True Blood may have expanded the public's familiarity with stories about vampires in the southern US, but one bloodsucker who allegedly lived in New Orleans, LA, in the 1900s has a legacy that's truly immortal. The legend of Jacques Saint Germain (AKA the Count of Saint Germain) revolves around a charismatic but mysterious man who disappeared as strangely as he arrived and exhibited some uniquely vampire-like behavior.
Historic vampires are a large part of many folktales and legends, and since the Count of Saint Germain may have been around since Jesus, he's pretty much a legend himself. Jacques Saint Germain was supposedly a descendant of a man known as the Comte de Saint Germain, although evidence suggests they might actually be the same person. Accounts of Saint Germain have arisen at many points throughout history, and include sightings in New Orleans, where he allegedly attacked a women before disappearing into the ether. Who was Jacques Saint Germain and was he really a vampire? Brush up on your methods for vanquishing vampires, because he may still be walking among us.
Saint Germain claimed to be the descendant of the Comte de Saint Germain, a bigshot in the 18th century who had ties to King Louis XV. While many people were skeptical of his claim, they had to admit the two men looked very similar. What makes the situation even more odd is that the Comte de Saint Germain was born in the either the late 1600s or early 1700s, although he never appeared to age past 40.
When people realized Jacques Saint Germain never seemed to age either, they began to secretly wonder if he was actually the Comte de Saint Germain. Rumors began circling that Saint Germain was some sort of immortal. He probably enjoyed the attention, as he refused to deny or confirm the rumors.
A few months after he arrived in New Orleans, Saint Germain invited a woman, possibly a lady of the night, to join him at his home. As she was examining some of his belongings, Saint Germain allegedly jumped at her and began biting her neck.
The woman was saved when someone showed up and knocked loudly at his door. The noise distracted him long enough for the woman to escape his grasp and jump off his balcony. People on the street assumed she had fallen and her terrified screaming got the attention of the police. The woman told the story of her horrifying encounter with Saint Germain, but he was never brought in for questioning.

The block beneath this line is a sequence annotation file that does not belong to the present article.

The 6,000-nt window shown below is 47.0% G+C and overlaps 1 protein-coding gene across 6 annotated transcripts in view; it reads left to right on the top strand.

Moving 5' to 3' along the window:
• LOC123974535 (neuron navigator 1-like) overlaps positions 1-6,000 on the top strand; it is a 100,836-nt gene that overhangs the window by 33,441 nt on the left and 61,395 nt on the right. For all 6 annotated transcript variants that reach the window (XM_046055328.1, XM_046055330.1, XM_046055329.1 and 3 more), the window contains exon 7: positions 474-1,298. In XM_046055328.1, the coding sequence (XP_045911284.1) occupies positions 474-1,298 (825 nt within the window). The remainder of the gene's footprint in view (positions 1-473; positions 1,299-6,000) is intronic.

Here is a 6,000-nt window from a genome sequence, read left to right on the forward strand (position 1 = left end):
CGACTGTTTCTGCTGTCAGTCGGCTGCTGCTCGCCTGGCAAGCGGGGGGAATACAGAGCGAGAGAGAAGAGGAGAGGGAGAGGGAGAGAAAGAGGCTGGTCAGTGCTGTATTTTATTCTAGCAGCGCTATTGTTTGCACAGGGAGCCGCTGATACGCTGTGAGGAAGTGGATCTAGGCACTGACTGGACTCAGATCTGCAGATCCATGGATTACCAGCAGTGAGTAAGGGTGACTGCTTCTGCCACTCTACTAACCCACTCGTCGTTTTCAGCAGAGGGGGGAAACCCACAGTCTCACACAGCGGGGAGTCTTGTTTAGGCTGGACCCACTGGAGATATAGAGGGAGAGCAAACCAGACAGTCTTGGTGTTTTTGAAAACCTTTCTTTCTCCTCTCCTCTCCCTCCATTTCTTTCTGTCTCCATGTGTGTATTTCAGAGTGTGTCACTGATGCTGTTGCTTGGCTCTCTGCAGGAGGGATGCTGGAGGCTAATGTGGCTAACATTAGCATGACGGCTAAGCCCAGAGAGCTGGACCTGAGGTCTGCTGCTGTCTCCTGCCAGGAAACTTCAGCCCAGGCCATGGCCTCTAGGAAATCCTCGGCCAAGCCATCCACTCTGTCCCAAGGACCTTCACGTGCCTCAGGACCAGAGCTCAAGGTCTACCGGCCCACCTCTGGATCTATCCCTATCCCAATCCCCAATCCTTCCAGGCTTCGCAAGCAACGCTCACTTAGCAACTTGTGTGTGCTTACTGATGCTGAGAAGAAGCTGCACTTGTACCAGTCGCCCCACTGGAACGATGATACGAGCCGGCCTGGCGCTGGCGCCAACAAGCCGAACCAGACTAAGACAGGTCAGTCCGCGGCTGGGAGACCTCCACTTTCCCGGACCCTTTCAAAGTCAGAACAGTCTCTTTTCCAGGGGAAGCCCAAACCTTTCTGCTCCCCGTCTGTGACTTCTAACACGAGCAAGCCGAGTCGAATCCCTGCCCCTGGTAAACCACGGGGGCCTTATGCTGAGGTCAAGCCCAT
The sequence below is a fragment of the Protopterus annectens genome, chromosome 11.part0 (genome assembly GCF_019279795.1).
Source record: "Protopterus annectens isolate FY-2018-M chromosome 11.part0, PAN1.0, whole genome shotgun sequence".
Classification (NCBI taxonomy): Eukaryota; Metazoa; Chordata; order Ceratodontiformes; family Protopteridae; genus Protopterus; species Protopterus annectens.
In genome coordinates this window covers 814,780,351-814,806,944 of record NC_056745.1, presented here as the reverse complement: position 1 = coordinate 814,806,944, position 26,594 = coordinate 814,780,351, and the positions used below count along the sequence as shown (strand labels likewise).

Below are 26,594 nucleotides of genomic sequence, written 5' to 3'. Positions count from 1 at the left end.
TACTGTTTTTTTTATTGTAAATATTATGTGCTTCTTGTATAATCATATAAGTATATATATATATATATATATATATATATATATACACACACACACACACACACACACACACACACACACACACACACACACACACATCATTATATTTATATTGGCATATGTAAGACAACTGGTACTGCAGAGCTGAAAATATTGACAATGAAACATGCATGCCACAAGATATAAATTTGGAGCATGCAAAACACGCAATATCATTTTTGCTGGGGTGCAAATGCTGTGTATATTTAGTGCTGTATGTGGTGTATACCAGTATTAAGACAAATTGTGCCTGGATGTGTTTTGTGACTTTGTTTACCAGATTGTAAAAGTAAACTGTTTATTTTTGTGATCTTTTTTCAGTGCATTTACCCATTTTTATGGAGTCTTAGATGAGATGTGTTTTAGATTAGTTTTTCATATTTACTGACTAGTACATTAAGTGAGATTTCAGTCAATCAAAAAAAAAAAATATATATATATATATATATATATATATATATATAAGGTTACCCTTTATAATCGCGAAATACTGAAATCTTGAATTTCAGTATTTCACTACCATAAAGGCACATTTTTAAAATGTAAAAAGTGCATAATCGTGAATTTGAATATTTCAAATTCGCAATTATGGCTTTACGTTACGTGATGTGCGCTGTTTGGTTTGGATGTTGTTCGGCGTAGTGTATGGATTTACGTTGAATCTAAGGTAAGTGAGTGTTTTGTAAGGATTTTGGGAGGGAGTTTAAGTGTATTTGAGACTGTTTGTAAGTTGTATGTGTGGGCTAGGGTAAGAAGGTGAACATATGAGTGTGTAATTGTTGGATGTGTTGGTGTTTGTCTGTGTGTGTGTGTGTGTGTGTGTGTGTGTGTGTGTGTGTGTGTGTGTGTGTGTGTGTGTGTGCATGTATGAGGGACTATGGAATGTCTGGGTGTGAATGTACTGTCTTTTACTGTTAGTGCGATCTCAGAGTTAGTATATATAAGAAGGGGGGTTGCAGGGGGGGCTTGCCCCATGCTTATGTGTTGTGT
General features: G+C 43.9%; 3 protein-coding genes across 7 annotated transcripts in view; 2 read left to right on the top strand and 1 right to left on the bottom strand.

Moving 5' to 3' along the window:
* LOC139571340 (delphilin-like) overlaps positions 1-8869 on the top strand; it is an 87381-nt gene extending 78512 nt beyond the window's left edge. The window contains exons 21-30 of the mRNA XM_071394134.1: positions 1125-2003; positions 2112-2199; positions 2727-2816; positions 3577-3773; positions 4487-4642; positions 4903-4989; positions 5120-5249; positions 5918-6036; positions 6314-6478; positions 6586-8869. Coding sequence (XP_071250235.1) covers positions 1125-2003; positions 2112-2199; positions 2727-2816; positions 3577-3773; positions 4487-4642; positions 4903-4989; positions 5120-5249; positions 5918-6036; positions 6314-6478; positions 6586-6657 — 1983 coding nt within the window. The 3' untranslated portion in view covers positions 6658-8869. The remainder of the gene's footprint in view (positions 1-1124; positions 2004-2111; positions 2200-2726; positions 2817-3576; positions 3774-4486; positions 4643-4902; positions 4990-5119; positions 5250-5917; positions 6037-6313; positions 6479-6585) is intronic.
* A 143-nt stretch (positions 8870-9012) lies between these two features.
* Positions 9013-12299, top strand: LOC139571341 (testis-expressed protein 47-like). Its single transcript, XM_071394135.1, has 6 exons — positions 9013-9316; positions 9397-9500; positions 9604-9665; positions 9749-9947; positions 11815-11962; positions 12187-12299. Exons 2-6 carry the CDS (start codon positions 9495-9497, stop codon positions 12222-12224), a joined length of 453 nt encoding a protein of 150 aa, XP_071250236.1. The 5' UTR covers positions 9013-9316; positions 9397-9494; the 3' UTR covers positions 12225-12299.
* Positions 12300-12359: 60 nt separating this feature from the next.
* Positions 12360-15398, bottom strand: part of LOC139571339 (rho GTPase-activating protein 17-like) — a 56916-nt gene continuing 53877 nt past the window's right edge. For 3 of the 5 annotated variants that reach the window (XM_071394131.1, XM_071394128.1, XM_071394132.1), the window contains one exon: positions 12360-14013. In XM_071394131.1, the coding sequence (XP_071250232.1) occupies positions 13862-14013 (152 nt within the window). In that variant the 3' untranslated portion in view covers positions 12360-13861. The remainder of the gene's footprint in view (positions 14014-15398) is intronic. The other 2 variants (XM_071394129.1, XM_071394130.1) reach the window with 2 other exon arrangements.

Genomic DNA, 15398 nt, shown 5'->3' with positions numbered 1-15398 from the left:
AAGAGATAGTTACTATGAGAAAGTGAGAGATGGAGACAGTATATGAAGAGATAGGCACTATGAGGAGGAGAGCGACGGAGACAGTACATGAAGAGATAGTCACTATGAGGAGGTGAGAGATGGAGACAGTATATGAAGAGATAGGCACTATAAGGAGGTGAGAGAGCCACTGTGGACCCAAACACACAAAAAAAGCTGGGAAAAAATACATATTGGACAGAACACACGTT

Since he was a rich and respected member of the community, the police did not detain Saint Germain after he allegedly attacked a woman. Instead, they politely asked him to join them at the police station in the morning, assuming there was a reasonable explanation for the evening's strange events. When Saint Germain failed to show up, the police paid a visit to his home and discovered both he and most of his belongings had vanished.
Blood stains were found on tablecloths all over the house and appeared to have been from different occasions. Authorities didn't discover any eating utensils or plates in the home, but they did unearth a ton of wine bottles and glasses filled with Saint Germain's favorite red drink - wine mixed with blood.
In an effort to win people's affection, Saint Germain threw elaborate dinner parties at his New Orleans home. Entertainment, exquisite cuisine, and fine wines were were a staple at Saint Germain's parties, and the gatherings were some of the most distinguished social events one could attend in the city.
Although he provided elaborate goodies for his guests, it was noted that Saint Germain rarely ate anything himself. He supposedly consumed only small amounts of oatmeal and lean chicken at dinner parties. Instead of indulging in his extravagant dinners, he would simply tell stories and make his guests feel comfortable. He did, however, usually have a drink in his hand, which appeared to be red wine. Considering the containers of blood-laced wine police later discovered in his home, he likely had something special in his cup during those festive nights.